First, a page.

Methods and Sources
Belgium, France, and the United Kingdom are included because they have suffered some of the largest terrorist attacks in Europe in recent years. Sweden and Germany are included because they have each allowed in large numbers of refugees and asylum seekers who could theoretically be terrorism risks.
The main sources of data are the Global Terrorism Database at the University of Maryland for the years of 1975 to 2015, with the exception of 1993. I used the RAND Database of Worldwide Terrorism to fill in the year 1993. I have not compiled the identities of the attackers, any other information about them, or the number of convictions for planning attacks in Europe. The perpetrators are excluded from the fatalities where possible. Those databases do not yet include the years 2016 and 2017, so I relied on Bloomberg and Wikipedia to supply a rough estimate of the number of fatalities in terrorist attacks in each country in those two years through June 20, 2017. The United Nations Population Division provided the population estimates for each country per year.
President Donald Trump has repeatedly complained that the United States carries too much of the economic and military burden in NATO. He has even gone so far as to call the European alliance "obsolete" and to suggest that his administration might not fulfill the treaty's Article 5 obligation that commits NATO countries to come to the defense of any member that is attacked (Note: administration officials have repeatedly sought to reassure NATO allies that we remain committed to the collective defense of Europe, and Trump has contradicted himself on this score).
Many think this provocative rhetoric is just a ploy to get our NATO allies, who habitually underspend on defense and free-ride on America's security guarantees, to pay more of their fair share of the burden. At the Washington Post's Monkey Cage blog, Andrea Gilli argues this approach is unlikely to jolt NATO allies into spending more on defense, though. Among other reasons, most NATO allies "face financial and political constraints to increasing military expenditure" in part because U.S. security assurances "have freed up state funds in Europe for other priorities, including a robust system of social services." And since cutting welfare benefits is typically a political non-starter, we shouldn't necessarily expect NATO countries to boost defense spending due to Trump's abrasive rhetoric.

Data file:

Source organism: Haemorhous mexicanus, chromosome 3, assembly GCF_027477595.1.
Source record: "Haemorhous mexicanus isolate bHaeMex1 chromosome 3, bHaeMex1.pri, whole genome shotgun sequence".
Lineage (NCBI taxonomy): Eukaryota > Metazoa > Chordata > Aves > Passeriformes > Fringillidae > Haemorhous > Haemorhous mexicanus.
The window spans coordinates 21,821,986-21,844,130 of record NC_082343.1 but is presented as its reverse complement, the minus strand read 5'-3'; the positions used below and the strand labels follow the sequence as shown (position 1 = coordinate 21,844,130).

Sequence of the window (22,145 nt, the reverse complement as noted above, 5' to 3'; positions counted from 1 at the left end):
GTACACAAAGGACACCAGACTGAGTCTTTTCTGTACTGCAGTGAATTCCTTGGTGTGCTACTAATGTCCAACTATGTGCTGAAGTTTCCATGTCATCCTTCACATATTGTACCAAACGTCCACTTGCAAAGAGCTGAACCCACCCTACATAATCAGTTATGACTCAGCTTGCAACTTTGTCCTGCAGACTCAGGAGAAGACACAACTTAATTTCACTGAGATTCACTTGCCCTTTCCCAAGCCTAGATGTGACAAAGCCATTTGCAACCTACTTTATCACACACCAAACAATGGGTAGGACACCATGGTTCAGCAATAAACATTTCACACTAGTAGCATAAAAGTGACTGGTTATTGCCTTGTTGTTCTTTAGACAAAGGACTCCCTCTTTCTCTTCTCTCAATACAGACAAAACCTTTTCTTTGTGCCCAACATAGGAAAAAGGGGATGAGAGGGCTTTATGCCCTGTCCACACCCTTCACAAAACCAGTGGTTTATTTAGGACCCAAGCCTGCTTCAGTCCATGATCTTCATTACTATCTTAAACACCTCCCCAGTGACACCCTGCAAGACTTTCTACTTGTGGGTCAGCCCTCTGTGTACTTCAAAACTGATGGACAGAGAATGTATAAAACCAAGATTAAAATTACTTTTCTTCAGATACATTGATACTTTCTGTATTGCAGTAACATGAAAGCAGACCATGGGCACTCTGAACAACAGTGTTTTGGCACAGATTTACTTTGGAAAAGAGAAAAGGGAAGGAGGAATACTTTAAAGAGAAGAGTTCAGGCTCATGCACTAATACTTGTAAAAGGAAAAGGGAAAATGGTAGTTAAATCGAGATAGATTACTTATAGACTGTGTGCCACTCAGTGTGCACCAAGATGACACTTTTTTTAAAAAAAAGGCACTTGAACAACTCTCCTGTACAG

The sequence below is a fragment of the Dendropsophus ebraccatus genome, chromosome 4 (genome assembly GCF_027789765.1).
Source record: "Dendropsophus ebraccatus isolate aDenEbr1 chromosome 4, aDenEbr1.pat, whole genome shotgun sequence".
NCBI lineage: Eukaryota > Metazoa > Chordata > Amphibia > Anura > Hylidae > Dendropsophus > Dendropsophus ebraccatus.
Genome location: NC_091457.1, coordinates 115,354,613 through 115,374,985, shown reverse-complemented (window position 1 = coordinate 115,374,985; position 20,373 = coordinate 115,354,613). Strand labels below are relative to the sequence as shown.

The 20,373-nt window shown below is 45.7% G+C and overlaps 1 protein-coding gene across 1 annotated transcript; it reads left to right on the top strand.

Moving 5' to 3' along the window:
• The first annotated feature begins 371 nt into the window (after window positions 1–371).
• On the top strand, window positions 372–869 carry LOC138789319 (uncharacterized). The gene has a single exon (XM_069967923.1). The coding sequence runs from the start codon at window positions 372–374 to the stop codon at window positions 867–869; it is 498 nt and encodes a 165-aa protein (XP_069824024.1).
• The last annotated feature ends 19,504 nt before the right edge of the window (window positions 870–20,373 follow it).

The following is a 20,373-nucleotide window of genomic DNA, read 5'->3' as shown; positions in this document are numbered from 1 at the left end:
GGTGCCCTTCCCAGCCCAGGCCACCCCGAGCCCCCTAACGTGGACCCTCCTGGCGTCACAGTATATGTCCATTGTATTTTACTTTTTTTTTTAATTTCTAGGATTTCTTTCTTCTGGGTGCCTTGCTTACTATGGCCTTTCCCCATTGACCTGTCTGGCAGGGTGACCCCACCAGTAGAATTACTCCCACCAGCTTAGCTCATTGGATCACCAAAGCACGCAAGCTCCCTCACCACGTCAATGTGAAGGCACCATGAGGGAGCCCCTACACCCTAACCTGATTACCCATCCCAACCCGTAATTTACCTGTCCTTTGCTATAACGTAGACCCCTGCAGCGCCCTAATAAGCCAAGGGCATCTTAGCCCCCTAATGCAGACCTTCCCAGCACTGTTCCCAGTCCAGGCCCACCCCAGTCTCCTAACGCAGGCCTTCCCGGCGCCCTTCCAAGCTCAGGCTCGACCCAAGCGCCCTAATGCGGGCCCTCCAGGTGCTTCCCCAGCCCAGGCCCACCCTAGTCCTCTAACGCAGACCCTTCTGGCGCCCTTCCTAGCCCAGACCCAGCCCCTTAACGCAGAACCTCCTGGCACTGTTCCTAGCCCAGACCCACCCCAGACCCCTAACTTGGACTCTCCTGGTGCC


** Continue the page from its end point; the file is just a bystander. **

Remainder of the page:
But the historical record seems to contradict Gilli's argument. According to the RAND Corporation, Europe has historically spent between 43 percent and 78 percent of U.S. spending on defense. The ratio reached its peak in 1980, and then again in 2000 - years that were at the tail end of periods of defense budget cuts. And according to the RAND report, one of the the most successful techniques in getting NATO allies to share more of the burden was "threats by Congress to withdraw its troops from Europe."
The only period of signficant real growth in European defense spending was during the 1970s; otherwise European defense expenditure has been remarkably flat in real terms...
Historically, efforts to create incentives or to manage the burden-sharing problem have taken four different approaches. The first approach (1966 to the mid-1980s) was based on the threat of U.S. troop withdrawals. With a series of resolutions and amendments from 1966 to 1975, Senator Mike Mansfield sought to use the threat of U.S. troop withdrawals to force Europe to contribute more and to lessen U.S. costs. As noted, that effort—plus other factors relating to economic growth and the Soviet threat—may have had a positive effect: European defense spending grew by 44 percent between 1970 and 1984.
Certainly other factors contributed to this period of growth in NATO burden sharing - higher rates of economic growth, increased perceptions of the Soviet threat, defense budget cuts as we withdrew from Vietnam, etc. But U.S. threats to pare back its commitment to the region seem to have had a significant impact.
That said, European defense spending may never reach the levels that the Trump administration, or for that matter the Washington foreign policy community generally, would prefer. And while U.S. security guarantees are surely one reason for this, it also may be the case that European countries aren't boosting defense spending levels because they don't face any major threats. Increasing defense spending to 2 percent of GDP or higher won't do much about the terrorism problem European countries face. And the supposed geopolitical threat from Russia, meddling in Georgia and Ukraine aside, is consistently exaggerated.